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Archive for January 29th, 2018

Post

The Intervention Phase

Top-down change management creates the problem of resistance with leaders battling to motivate and engage. OD supports organizational change by utilizing their people resource. Rather than creating barriers and a culture of fear, OD intervention methods should be designed to enable people to speak up.


Once the Diagnostic Phase has been completed, the feedback report should provide the information needed to design a robust action plan for OD interventions that will enable the organization to continue its change journey. By this point the disturbance process should be in full effect and options for OD techniques and methodologies can drive real behavior change as well as change to structure, process, and policy. Interventions can be devised to address a number of organization system requirements sustaining and maintaining some elements, consolidat- ing progress made, building on strengths, or preparing for future changes. Interventions can be limited to examining a single issue or an ongoing program of interventions designed for progressive development. At the core of each OD intervention is the search for existing organizational capacity, which can help progress the organization toward prospective futures.

Based on the theoretical underpinning of OD practice, there are a number of OD tools and techniques available to the OD practitioner. Key questions to be addressed during that the Intervention Phase are:
■ Where and at what level within the organization should the intervention be deployed?
■ What specific areas of change are required and to whom: individuals, teams, functions, or the whole organization?
■ What is the focus of the intervention: task, process, or people?
■ Given the organization culture should interventions be rigorously planned or will the change journey be emergent?
■ What intervention tools and techniques best t the organizational environment and have the potential to deliver the outcome required?
■ Who within the organization will be in- volved in codesigning interventions alongside the OD practitioner?
■ What actions can the OD practitioner take to improve the client’s ability to deal with future problems?

An Intervention Model—Harnessing the Human Resource
OD interventions should engage with the tripartite of thinking, feeling, and being, which is central to human endeavor. Harnessing the Human Resource within the organization requires that each intervention engages with rational logic, awareness and self-awareness, and transpersonal elements of the change process.

Reasoning
OD creates space for individuals to think using iterative methods of action and re- ection. It grants access to the full range of intellectual capacity and knowledge depositories within the organizational boundary allowing for a high-level interchange of ideas and information. Reasoning creates an arena, which allows individuals to utilize the intellectual capacity available within the organization, resulting in solutions that are broader in scope, thought through, innovative, and creative.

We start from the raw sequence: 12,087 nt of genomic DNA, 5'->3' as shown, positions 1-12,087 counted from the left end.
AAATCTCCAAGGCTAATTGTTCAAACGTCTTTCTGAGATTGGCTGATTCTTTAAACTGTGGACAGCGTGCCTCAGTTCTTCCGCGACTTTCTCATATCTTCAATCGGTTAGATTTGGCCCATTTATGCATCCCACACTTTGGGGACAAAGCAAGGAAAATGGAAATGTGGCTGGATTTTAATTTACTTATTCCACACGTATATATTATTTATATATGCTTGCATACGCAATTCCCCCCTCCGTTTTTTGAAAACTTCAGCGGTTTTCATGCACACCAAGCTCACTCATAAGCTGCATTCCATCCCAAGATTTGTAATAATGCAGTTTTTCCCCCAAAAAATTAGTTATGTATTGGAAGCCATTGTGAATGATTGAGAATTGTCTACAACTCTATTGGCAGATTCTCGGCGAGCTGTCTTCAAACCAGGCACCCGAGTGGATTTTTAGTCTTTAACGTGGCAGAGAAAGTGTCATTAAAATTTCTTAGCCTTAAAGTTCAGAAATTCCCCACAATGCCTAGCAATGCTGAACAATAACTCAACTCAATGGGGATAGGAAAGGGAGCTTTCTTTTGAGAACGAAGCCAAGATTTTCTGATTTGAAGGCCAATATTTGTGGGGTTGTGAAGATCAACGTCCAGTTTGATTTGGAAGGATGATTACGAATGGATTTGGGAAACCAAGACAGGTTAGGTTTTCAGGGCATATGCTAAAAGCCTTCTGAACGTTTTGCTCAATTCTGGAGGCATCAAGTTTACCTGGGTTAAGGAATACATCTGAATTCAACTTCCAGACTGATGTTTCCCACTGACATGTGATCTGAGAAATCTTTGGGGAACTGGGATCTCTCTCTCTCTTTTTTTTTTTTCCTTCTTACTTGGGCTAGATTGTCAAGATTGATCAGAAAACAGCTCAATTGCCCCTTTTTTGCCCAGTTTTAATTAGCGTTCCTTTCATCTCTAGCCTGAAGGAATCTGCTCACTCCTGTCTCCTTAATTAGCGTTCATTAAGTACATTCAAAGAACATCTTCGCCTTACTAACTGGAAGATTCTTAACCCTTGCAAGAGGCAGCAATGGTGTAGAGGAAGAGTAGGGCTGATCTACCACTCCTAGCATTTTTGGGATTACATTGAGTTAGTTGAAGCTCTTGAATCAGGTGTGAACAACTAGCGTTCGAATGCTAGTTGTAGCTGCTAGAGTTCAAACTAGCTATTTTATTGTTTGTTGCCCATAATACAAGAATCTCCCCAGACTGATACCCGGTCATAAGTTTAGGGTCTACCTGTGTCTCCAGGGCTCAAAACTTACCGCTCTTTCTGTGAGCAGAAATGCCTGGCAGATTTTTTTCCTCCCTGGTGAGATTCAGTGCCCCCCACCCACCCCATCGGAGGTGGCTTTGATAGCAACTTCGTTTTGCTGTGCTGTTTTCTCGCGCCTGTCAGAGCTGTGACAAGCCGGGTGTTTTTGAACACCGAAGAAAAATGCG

Observance
The links to behavioral science mean that OD interventions encourage people to watch, notice, perceive, and observe their own behavior and that of others within the organization. Sometimes referred to as emotional intelligence, the act of increasing awareness into how people behave and exploring why they behave in that way in- creases an observance of behavior, which, once noticed, can be developed.

Appreciation
OD engages with individuals to appreciate their own, and others’, feelings, values, and beliefs. This appreciation transcends the requirement to be right, and instead develops a connection even in difference. Clear perception and recognition of how individuals activate their beliefs and values results in greater levels of understanding and appreciation, which enables personal peak performance.

The OD Tool Kit—What you Need for the Intervention Phase
The intervention phase is the beating heart of the OD program and harnesses the human resource in the organization to create a safe environment where ideation, creativity, and innovation are utilized to overcome challenges and pursue opportunities. The techniques and methods required for the intervention phase of the OD cycle are:

  • Acknowledgment of complexity
  • Cultural sensitivity
  • Knowledge and methods relating to adult learning and learning through play
  • Knowledge and skills in employing OD Methods, for example:
    • Community Learning (Fulton, 2005)
    • World Café (Brown and Issacs, 2007)
    • Open Space Technology (Owen, 2008)
    • Charrettes (Lennertz, 2003)
    • Theory U (Scharmer, 2009)
    • Work-Out (Ulrich et al, 2002)
    • Sustained Dialogue (Saunders, 2012)
  • Ability to develop supportive and safe environments
  • Flexibility and adaptability to respond to the ow and messiness of the intervention environment

Summary
■ OD supports organizational change by utilizing the people resource.
■ The feedback report from the Diagnostic Phase should provide the information needed to design a robust action plan for OD interventions.
■ At the core of each OD intervention is the search for existing organizational capacity, which can help progress the organization toward prospective futures.
■ Harnessing the Human Resource within the organization requires that each intervention utilizes reasoning, observance, and appreciation.